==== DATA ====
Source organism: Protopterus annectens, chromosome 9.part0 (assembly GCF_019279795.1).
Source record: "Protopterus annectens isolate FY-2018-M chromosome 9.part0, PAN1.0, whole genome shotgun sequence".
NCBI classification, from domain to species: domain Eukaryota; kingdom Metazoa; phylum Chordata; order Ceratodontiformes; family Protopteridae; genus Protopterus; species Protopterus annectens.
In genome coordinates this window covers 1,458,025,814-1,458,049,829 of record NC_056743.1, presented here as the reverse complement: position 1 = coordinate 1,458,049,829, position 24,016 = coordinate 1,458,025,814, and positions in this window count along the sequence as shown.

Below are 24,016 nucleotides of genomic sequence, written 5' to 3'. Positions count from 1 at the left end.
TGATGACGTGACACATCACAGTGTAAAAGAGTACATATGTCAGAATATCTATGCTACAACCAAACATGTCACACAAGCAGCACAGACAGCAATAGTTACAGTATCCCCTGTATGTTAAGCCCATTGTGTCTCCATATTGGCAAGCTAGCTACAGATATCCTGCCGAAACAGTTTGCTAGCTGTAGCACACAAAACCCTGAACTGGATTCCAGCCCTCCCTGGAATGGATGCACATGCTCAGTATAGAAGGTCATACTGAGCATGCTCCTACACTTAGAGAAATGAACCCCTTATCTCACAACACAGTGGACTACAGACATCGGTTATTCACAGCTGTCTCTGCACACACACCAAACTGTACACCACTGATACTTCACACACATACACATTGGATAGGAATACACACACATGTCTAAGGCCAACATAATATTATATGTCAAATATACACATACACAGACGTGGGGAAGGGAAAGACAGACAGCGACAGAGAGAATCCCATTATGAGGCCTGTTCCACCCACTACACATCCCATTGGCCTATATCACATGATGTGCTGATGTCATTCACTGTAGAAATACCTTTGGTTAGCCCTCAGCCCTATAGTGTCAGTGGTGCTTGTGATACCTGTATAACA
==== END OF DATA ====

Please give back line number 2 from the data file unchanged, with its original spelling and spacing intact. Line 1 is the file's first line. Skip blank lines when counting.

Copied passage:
Source record: "Protopterus annectens isolate FY-2018-M chromosome 9.part0, PAN1.0, whole genome shotgun sequence".